MADNESS frontman Graham ‘Suggs’ McPherson stands in a laneway in central London, grinning self-consciously. A paparazzi photographer has just popped out of nowhere and, true to his status as British National Treasure, Suggs is doing the decent thing and giving his best pop-star pose.
“They’re all over Soho nowadays,” he says, resuming his stroll through the fashionable district off Oxford Street. “What bothers me is that the pictures never get fucking used. I am snapped all the time. And they never bloody appear anywhere.”
It’s quite a boast but 2012 has turned out to be the strangest year yet in the life of Suggs and Madness, best known for zany, ska-fuelled 80s hits such as ‘Our House’ and ‘House of Fun’. Over the space of a few months they have performed for the Queen, sang at the Olympics and made one of the finest records of their career, the elaborately-titled Oui, Oui, Si, Si, Ja, Ja, Da Da. Reflecting, Suggs still seems rather frazzled by everything that has happened.
“One minute we’re backstage at the Olympics, sat next to One Direction and the Pet Shop Boys, ” says Suggs. “Then we’re on the roof of the Queen’s house, and there are snipers positioned everywhere. I stuck my head out the window for a smoke beforehand. You could see these red tracer dots from their rifles all over the place.”
This is all a bit serendipitous. The original plan had been to release Oui Oui… in 2011 and to take this year off. But with seven full-time members and multiple songwriters, projects seldom go according to plan, says Suggs.
“Madness is a very slow-moving organism,” he explains. “However, we eventually did bring it out. And, as is the way with Madness, the next thing you know you get a call from the Queen. And then the Olympics happened. It has all helped to make the record really hot. The whole thing was a question of lucky timing.”
He’s torn as to which was more surreal: performing at Queen Elizabeth’s Jubilee celebration or belting out ‘Our House’ from atop a moving bus during the Olympics ceremony. In the bizarre experience stakes it is something of a photo-finish.
“With the Buckingham Palace thing we did have this sense of ‘what the hell are a shower of idiots doing up here’. Our keyboard player was having a minor meltdown. He was like ‘What the fuck! We’re on the roof of Buckingham Palace’. I went over to him and said, ‘Look mate, you have to go with it. Don’t be overwhelmed. Just put your head down and play the show.’ There was definitely an element of the Matrix — are you gonna take the red pill or the blue pill?”
If anything the Olympics was weirder yet. “On one side, The Pet Shop Boys were on a bike wearing cones on their heads. On the other One Direction were sat on a lorry next to us. We were in a backstage area being slowly asphyxiated by all the carbon monoxide. And then you are unleashed into the stadium… it’s so disorientating. I’ve sang ‘Our House’ for 35 years. And I forgot the first line. I was kind of weirded out by the whole thing. The fact you’re on a bus at the time makes it even stranger.”
The new album is a worthy follow-up to 2009’s The Liberty of Norton Folgate, widely agreed to be the best long player of the group’s career. Together the two records represent a second chapter in the history of Madness who reformed in 1992 after four years apart. The albums are less poppy than their 80s output, with an emphasis on songs that reflect their experiences as middle-aged men.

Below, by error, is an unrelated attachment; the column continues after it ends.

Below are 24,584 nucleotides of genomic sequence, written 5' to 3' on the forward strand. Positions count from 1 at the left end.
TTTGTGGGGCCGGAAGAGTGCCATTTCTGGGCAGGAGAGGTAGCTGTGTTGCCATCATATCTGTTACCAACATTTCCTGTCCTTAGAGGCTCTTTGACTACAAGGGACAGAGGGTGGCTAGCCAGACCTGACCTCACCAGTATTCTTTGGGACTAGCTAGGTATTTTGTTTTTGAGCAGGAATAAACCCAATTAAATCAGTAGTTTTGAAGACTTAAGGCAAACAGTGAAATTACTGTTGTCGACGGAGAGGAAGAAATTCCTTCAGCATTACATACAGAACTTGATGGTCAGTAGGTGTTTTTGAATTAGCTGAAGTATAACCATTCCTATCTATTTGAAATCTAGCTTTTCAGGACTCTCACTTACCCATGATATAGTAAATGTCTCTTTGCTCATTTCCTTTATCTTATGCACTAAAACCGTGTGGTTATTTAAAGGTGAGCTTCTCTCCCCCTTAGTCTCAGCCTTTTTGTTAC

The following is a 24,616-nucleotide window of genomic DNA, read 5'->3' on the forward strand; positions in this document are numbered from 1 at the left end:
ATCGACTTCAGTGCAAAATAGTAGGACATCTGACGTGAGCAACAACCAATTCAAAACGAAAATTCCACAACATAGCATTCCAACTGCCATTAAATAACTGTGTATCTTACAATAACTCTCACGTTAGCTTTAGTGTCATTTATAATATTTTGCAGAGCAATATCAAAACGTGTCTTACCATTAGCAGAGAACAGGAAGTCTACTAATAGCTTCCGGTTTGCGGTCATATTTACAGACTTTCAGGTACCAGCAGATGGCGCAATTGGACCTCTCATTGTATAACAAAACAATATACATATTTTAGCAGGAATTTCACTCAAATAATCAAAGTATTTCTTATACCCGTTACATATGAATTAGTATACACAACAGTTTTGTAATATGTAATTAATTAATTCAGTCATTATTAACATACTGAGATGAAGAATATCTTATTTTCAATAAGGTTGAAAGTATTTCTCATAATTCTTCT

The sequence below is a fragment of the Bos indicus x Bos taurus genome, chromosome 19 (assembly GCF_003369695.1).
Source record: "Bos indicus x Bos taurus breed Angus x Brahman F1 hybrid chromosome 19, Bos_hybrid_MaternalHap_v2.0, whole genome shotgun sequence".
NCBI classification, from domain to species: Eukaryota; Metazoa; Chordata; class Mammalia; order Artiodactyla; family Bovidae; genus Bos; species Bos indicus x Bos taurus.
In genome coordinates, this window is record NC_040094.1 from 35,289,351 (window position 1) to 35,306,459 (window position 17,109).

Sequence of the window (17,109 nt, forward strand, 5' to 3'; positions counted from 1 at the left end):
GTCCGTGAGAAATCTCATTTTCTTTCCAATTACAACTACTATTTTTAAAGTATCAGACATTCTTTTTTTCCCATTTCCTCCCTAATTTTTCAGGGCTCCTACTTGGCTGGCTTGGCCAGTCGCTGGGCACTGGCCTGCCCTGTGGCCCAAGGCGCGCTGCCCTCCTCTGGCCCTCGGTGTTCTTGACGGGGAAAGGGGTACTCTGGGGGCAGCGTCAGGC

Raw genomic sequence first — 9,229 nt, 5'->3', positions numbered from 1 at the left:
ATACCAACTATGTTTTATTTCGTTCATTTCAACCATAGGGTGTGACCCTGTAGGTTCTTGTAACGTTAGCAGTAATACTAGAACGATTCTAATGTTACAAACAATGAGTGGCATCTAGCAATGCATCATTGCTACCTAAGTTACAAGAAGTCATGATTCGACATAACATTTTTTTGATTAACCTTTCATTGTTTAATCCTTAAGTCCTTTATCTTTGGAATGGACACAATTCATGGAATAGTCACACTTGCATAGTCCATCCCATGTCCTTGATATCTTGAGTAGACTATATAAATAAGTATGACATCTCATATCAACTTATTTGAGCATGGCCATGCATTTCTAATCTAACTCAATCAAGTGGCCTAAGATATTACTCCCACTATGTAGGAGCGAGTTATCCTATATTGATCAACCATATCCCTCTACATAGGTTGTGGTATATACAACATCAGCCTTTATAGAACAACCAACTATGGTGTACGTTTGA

“We were getting sucked into that 80s nostalgia thing, which isn’t what we wanted to do,” says Suggs. “It was like something from Star Trek, getting pulled into the black hole. Norton Folgate took about eight years to complete. And it achieved what we hoped it might, which was to reboot everything critically and creatively. It gave us a new beginning. This current record is a continuation of that. You don’t want to be singing about stuff from the perspective of someone who is 24. You want to sing from the perspective of where you are in life.”
Looking back, he says, it was inevitable Madness would break up. Still in their 20s, all seven members had been on a rollercoaster. With nearly a dozen top ten hits, they had, more or less overnight, become a cultural institution. But at a price. Success had hollowed them out.
They toured too long, spent too long in the studio. Burnout was inevitable.
“In hindsight, what we really should probably have done was take a couple of years off,” says Suggs. “We were working in the fashion of bands from the 60s — recording, touring, recording. After five years of that we were starting to lose our minds. We all had young families — it was too much. The years when we weren’t working at Madness were very important. I was able to get back in touch with who I was, where I came from. Those were the things that informed who we were. Without them, we couldn’t write anything. Time away made us appreciate what we love about the job.”
The sleeve of the new record is by artist Peter Blake, best known for the cover of The Beatles’ Sgt Pepper’s Lonely Hearts Club Band. It consists of a series of crossed-out album titles considered and rejected by Madness before they settled on the present mouthful.
“Peter told us he didn’t like doing covers. All the same, he would do it, so long as we gave him the title well in advance. At that stage it was called Circus Freaks. Then it became something else. Then something else again. So he said ‘fuck it, I’m going to write down all album names until you decide what the actual title is’. So the result was all these crossed-out titles. It gives you a sense, I think, of what life is like in this band.”
* Oui, Oui, Si, Si, Ja, Ja, Da Da is out now.